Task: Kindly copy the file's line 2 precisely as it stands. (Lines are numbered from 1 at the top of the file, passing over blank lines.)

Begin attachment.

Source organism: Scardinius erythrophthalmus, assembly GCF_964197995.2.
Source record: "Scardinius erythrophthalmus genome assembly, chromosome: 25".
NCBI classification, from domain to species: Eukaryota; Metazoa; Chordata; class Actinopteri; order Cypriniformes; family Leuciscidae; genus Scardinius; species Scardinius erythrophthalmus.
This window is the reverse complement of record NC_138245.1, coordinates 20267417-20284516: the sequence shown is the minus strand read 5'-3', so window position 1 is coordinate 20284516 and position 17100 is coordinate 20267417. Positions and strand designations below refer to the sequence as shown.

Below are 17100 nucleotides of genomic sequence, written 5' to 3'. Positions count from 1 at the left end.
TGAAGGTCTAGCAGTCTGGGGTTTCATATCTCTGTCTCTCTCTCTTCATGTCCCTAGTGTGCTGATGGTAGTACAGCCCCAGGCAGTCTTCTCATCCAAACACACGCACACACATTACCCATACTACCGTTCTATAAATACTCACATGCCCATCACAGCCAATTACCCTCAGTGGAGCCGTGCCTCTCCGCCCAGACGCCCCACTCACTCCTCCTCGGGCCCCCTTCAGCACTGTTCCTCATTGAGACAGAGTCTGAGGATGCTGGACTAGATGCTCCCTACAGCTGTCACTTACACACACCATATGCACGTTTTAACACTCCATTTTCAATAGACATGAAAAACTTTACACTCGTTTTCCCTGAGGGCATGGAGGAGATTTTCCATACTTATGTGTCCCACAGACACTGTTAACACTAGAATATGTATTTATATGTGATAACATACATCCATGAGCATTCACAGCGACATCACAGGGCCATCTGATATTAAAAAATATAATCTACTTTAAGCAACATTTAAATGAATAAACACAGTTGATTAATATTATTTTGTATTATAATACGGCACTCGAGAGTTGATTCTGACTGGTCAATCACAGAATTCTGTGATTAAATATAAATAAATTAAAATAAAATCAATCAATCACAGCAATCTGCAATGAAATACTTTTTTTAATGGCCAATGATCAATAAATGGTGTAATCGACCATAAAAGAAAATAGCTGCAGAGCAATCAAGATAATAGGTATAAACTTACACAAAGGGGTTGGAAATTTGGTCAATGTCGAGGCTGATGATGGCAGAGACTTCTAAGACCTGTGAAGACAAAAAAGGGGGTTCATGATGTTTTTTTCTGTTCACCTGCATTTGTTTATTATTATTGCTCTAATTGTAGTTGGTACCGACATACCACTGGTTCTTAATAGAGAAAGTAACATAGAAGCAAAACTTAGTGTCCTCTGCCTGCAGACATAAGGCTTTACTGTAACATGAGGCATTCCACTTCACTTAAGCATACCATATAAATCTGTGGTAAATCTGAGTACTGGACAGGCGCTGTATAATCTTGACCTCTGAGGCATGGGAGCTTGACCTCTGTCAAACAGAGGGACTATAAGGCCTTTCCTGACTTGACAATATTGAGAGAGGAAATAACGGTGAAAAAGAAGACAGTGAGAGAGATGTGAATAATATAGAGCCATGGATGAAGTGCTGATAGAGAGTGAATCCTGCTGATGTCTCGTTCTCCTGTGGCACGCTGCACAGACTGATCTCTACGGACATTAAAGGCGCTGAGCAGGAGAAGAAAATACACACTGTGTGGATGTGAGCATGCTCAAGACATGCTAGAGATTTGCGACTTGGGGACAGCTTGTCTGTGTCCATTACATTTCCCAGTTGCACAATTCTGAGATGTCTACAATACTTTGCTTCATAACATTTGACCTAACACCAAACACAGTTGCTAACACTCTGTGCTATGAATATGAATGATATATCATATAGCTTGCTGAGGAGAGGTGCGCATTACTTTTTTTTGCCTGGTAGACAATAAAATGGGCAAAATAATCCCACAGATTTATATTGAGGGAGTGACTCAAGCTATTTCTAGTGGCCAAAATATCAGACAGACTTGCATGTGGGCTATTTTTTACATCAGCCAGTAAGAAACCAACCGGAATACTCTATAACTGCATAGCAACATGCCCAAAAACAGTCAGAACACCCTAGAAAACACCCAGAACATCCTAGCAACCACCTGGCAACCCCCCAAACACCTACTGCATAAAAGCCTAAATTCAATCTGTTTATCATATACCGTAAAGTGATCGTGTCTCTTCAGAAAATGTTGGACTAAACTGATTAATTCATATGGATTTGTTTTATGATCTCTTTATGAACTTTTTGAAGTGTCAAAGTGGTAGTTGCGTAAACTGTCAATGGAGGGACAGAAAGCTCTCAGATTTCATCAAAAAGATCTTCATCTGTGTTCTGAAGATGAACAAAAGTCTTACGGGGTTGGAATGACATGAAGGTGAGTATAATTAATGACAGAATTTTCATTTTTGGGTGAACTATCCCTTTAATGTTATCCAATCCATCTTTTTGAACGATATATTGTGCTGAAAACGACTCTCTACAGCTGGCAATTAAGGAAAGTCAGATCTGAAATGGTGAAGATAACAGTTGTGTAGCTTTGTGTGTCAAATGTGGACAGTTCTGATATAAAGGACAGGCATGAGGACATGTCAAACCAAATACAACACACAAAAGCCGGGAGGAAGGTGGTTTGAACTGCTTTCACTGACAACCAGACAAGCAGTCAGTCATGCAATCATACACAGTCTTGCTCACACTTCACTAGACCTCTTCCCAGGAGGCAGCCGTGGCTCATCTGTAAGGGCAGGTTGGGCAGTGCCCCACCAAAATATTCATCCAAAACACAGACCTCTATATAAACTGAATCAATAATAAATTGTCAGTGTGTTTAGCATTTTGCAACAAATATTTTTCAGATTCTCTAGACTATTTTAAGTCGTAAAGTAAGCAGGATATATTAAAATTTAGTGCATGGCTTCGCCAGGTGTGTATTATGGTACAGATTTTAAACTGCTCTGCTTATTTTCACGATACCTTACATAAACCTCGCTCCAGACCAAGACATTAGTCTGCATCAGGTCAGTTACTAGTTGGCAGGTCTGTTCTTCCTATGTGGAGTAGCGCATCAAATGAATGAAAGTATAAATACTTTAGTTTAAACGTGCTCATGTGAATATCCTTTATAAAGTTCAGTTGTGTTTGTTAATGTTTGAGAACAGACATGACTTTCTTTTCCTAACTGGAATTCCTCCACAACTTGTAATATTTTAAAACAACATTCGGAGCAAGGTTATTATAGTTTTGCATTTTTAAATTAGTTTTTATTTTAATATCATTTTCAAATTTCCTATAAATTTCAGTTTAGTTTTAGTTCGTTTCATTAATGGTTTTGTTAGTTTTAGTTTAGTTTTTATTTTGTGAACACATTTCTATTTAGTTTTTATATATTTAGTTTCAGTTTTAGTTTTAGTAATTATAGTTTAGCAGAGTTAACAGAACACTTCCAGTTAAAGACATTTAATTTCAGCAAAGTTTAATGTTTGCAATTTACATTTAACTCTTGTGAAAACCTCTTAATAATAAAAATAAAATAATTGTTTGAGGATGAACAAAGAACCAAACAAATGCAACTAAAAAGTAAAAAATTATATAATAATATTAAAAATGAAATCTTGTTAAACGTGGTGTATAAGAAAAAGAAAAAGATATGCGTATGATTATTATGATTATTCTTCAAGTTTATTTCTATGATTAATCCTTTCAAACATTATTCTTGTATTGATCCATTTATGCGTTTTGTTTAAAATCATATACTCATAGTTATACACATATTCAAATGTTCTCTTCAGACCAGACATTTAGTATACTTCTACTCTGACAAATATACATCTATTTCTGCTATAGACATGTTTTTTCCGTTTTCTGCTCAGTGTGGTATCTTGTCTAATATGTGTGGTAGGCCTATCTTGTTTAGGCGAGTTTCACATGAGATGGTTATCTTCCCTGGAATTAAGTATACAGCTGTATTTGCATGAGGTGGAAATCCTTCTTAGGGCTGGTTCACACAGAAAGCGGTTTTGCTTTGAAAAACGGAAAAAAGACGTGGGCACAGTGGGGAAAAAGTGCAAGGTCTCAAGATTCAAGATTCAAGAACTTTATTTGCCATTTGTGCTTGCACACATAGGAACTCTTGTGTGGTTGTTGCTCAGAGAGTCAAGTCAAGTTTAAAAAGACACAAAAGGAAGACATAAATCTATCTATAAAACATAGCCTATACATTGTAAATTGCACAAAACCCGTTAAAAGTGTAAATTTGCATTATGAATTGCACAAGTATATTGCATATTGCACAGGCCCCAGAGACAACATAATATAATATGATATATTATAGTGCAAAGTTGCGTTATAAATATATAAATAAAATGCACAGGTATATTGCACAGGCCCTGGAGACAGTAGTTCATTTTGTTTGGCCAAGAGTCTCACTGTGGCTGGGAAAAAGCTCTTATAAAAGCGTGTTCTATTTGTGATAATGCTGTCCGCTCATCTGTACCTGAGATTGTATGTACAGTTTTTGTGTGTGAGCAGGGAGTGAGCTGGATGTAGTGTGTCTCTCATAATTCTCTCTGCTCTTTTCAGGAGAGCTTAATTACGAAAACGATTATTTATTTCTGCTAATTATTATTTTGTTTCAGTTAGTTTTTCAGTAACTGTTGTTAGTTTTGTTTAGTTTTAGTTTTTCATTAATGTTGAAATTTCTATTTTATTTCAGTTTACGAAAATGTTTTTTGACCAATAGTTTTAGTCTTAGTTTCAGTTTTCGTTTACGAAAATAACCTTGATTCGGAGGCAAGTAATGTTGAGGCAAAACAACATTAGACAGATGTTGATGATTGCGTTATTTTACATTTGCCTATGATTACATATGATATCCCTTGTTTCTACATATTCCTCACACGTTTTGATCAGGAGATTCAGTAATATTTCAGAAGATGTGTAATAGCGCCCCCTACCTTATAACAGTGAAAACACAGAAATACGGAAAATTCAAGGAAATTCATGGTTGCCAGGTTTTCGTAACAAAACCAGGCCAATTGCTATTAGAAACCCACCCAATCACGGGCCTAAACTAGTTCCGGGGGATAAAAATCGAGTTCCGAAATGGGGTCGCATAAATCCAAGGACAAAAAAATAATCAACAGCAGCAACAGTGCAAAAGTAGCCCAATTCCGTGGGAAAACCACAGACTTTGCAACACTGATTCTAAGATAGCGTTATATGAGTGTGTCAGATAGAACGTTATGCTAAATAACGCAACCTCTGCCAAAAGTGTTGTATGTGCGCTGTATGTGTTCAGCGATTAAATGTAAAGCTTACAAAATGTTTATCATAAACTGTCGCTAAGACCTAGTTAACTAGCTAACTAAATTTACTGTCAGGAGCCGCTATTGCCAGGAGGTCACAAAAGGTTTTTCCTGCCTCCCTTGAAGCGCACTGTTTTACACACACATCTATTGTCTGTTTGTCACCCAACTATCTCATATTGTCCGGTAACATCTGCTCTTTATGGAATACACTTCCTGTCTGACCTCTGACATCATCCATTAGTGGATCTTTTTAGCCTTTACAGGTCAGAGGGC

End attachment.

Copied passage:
Source record: "Scardinius erythrophthalmus genome assembly, chromosome: 25".